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MDA asks USA for $1 more in telethon without Lewis

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    FILE - In this Sept. 7, 1998 file photo, Jerry Lewis stands in front of a countdown board after announcing a record $51.5 million in pledges and contributions for the fight against neuromuscular diseases during, the 33rd annual Jerry Lewis Muscular Dystrophy Telethon in Los Angeles. Labor Day this year promises to be bland by comparison, with the 85-year-old Lewis now banished from the annual rite he built from scratch and molded in his image. (AP Photo/Muscular Dystrophy Association, file)

LAS VEGAS >> Although absent its biggest star in Jerry Lewis, the Muscular Dystrophy Association is asking millions of Americans to raise at least $1 more than the $58.9 million it took in last year during its annual Labor Day weekend telethon.

This year’s revamped fundraiser plans to trot out as much A-list punch as it can muster Sunday night as the charity works to raise money for neuromuscular research, clinics and summer camp for youngsters known as "Jerry’s Kids."

But the association’s inextricable bond to the beloved actor and comedian seemed certain to hang over the six-hour primetime TV production.

"I don’t know if it’s going to be the same," said Denise Miller, 49, of Bloomingdale, N.J., a longtime donor who said she has watched the telethon since she was a teenager, but now wonders why Lewis and the organization parted ways.

The MDA announced in August that the 85-year-old showbiz veteran would not take part in the annual telethon and was no longer the organization’s chairman. But despite intense curiosity and some criticism, neither the MDA nor Lewis have explained why their association of about six decades came to an end.

Lewis, who’s appeared in scores of films and TV shows as well as produced, directed and taught film, had been chairman of the MDA since the early 1950s, before the famed telethon began.

In 1977, Lewis was nominated for a Nobel Peace Prize for his work with the telethon and the MDA.

Miller said she still plans to tune in and donate because she wants to support the children — a value she says she learned from Lewis.

"He provided the reason for me to believe that my money is going to a good cause," she said. "I’m not going to turn my back on the cause of what he’s built because it is, to me, valuable… But I want to see him."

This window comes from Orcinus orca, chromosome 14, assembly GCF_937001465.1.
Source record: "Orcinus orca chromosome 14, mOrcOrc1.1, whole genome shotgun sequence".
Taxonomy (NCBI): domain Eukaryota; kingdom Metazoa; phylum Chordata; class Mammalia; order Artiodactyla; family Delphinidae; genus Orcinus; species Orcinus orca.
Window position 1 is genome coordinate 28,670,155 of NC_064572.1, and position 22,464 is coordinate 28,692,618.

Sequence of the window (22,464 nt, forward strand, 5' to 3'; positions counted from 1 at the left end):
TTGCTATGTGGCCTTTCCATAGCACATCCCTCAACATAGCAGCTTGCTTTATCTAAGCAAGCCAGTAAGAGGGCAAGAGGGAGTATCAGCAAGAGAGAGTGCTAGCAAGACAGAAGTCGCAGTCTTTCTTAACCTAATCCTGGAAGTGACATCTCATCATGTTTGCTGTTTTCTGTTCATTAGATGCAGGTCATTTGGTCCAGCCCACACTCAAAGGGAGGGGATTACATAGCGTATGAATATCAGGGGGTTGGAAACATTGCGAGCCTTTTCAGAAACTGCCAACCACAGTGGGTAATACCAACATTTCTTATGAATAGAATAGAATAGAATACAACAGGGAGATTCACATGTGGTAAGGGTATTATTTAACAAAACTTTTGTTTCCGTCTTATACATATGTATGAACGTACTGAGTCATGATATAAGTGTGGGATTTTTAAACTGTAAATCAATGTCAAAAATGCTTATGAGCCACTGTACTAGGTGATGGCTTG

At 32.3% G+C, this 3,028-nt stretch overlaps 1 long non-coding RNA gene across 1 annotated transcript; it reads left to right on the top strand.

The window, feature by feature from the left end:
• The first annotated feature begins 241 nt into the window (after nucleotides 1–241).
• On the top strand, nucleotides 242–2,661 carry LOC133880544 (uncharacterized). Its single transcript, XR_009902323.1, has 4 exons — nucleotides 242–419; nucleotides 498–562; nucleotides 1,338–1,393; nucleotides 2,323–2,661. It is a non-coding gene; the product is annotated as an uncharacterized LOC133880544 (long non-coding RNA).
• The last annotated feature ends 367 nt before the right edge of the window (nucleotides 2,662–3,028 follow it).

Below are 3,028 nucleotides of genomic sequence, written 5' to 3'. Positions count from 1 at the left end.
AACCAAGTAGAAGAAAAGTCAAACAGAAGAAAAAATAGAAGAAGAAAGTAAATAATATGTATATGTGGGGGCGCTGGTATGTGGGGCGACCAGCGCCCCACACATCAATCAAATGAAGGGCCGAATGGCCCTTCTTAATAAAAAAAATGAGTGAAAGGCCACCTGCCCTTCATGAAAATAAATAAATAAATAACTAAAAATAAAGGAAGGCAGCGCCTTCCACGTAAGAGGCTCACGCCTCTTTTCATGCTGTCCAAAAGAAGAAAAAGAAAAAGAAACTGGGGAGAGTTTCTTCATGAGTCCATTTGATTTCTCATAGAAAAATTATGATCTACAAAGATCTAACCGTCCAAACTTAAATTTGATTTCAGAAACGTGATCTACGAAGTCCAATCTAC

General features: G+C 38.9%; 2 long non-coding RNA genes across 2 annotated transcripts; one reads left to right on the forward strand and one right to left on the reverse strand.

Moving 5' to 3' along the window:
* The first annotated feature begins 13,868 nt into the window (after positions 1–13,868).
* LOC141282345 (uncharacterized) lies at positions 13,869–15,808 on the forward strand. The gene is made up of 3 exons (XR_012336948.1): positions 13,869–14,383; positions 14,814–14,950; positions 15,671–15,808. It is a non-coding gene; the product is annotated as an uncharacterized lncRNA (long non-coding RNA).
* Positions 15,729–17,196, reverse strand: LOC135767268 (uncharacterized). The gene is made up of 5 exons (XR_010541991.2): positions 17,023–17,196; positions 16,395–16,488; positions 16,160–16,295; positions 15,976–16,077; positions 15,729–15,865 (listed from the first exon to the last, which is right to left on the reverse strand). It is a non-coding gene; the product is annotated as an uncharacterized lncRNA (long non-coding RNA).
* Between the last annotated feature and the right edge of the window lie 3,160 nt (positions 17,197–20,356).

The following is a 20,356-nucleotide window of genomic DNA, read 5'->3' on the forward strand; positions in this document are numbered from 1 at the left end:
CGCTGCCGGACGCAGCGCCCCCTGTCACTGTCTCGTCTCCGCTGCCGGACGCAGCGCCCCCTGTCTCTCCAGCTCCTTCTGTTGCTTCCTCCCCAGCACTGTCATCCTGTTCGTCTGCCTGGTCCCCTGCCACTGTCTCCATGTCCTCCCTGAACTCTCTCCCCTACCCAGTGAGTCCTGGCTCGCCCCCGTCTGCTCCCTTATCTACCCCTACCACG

The telethon to be staged at a Las Vegas hotel-casino was shortened to six hours from 21½ hours last year. It will be broadcast live to the Eastern time zone from 6 p.m.-12 a.m. EDT and tape-delayed in other U.S. zones. Final donation totals won’t be tallied until the show goes off the air in Hawaii.

Rumors flew among those close to the telethon in recent weeks that Lewis might perform the show’s final number, singing "You’ll Never Walk Alone" one final time. But Lewis publicist Candi Cazau said he never agreed to any appearance — recorded or live — after the MDA announced he wouldn’t take part in the show.

Lewis told a group of television critics just before the MDA announced the split that he would explain everything after the telethon, hinting that he plans to still raise money for muscular dystrophy work. But no news conference is scheduled, Cazau said.

MDA spokesman Jim Brown declined to say whether Lewis would even be mentioned during the show.

Still, the charity could have a tribute segment up its sleeve, and the spontaneity of live television means it’s entirely possible someone could mention Lewis during the broadcast.

Just don’t expect to see Lewis himself, Cazau said.

"He won’t show up," she said.

Several celebrities planned to appear in the show, with Celine Dion performing during the opening hour and Jennifer Lopez, Lady Antebellum and Boyz II Men making appearances. Taking over from Lewis as the show’s host will be a quartet of stars, including "American Idol" executive producer Nigel Lythgoe, Alison Sweeney of "The Biggest Loser," and entertainment journalists Nancy O’Dell and Jann Carl.

Instead of Lewis’ rendition of "You’ll Never Walk Alone," the finale was expected to include Jordin Sparks, Richie Sambora and Jon Secada, among others, singing along with 70 children from a Las Vegas choir.

Other entertainers have rushed to defend Lewis and condemn those performing in the show, including a group of comedians in Los Angeles who pushed to get Lewis reinstated. Laugh factory owner Jamie Masada said Friday that comedians would hold a Web-athon on Monday to collect proceeds for an award named for Jerry Lewis, to be given annually to top scientists working to cure muscular dystrophy.

During Wednesday night’s "Late Show with David Letterman," bandleader Paul Shaffer said Lewis’ absence seems hard to believe.

"I don’t know how a performer could go on the thing, myself," Shaffer said. "If I were going to be on it and I heard this — that Jerry isn’t even going to be there — I would not go on it. I think it’s insane."

Lewis raised $1.66 billion for the telethon since it started in 1966 from a single station in New York City. It is scheduled to air this year on more than 150 stations across the nation.

Shaffer told Letterman he had "bomb-sniffing dogs" in Las Vegas trying to find out what went wrong between Lewis and the MDA. Many viewers, including Miller, also want answers.

"If he was asked to leave … if there were something wrong, I would be totally devastated myself as a fan and a viewer, because that’s what I associate," she said. "It’s Jerry, MDA and the kids. Period."

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